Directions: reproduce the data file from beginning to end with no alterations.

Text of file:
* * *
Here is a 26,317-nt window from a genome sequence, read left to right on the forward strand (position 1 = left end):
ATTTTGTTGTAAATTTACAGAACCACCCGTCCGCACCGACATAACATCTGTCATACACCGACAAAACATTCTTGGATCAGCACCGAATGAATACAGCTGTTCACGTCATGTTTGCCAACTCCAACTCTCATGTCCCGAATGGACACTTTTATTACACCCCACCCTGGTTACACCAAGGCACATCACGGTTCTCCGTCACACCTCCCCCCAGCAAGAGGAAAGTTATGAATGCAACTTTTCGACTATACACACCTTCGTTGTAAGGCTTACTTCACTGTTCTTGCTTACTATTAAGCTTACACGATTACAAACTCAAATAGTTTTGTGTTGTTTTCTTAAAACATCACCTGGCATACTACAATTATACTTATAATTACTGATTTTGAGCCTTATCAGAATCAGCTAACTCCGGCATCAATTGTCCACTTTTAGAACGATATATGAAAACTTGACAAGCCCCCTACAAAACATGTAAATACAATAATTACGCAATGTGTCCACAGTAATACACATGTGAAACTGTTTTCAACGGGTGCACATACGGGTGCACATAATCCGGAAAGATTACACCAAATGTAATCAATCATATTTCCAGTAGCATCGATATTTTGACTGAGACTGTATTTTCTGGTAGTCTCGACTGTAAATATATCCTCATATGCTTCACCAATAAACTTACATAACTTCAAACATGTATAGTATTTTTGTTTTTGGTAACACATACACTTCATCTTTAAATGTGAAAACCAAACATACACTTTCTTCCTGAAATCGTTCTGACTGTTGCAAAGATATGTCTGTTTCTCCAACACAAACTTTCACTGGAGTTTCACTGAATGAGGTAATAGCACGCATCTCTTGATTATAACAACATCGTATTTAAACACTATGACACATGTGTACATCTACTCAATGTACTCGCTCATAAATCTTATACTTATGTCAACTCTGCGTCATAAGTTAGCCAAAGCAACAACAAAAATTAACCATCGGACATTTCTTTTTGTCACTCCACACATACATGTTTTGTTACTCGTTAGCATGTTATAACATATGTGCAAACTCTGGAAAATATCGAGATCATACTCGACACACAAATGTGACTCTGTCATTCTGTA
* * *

Here is a 26,317-nt window from a genome sequence, read left to right on the forward strand (position 1 = left end):
ATTTTGTTGTAAATTTACAGAACCACCCGTCCGCACCGACATAACATCTGTCATACACCGACAAAACATTCTTGGATCAGCACCGAATGAATACAGCTGTTCACGTCATGTTTGCCAACTCCAACTCTCATGTCCCGAATGGACACTTTTATTACACCCCACCCTGGTTACACCAAGGCACATCACGGTTCTCCGTCACACCTCCCCCCAGCAAGAGGAAAGTTATGAATGCAACTTTTCGACTATACACACCTTCGTTGTAAGGCTTACTTCACTGTTCTTGCTTACTATTAAGCTTACACGATTACAAACTCAAATAGTTTTGTGTTGTTTTCTTAAAACATCACCTGGCATACTACAATTATACTTATAATTACTGATTTTGAGCCTTATCAGAATCAGCTAACTCCGGCATCAATTGTCCACTTTTAGAACGATATATGAAAACTTGACAAGCCCCCTACAAAACATGTAAATACAATAATTACGCAATGTGTCCACAGTAATACACATGTGAAACTGTTTTCAACGGGTGCACATACGGGTGCACATAATCCGGAAAGATTACACCAAATGTAATCAATCATATTTCCAGTAGCATCGATATTTTGACTGAGACTGTATTTTCTGGTAGTCTCGACTGTAAATATATCCTCATATGCTTCACCAATAAACTTACATAACTTCAAACATGTATAGTATTTTTGTTTTTGGTAACACATACACTTCATCTTTAAATGTGAAAACCAAACATACACTTTCTTCCTGAAATCGTTCTGACTGTTGCAAAGATATGTCTGTTTCTCCAACACAAACTTTCACTGGAGTTTCACTGAATGAGGTAATAGCACGCATCTCTTGATTATAACAACATCGTATTTAAACACTATGACACATGTGTACATCTACTCAATGTACTCGCTCATAAATCTTATACTTATGTCAACTCTGCGTCATAAGTTAGCCAAAGCAACAACAAAAATTAACCATCGGACATTTCTTTTTGTCACTCCACACATACATGTTTTGTTACTCGTTAGCATGTTATAACATATGTGCAAACTCTGGAAAATATCGAGATCATACTCGACACACAAATGTGACTCTGTCATTCTGTA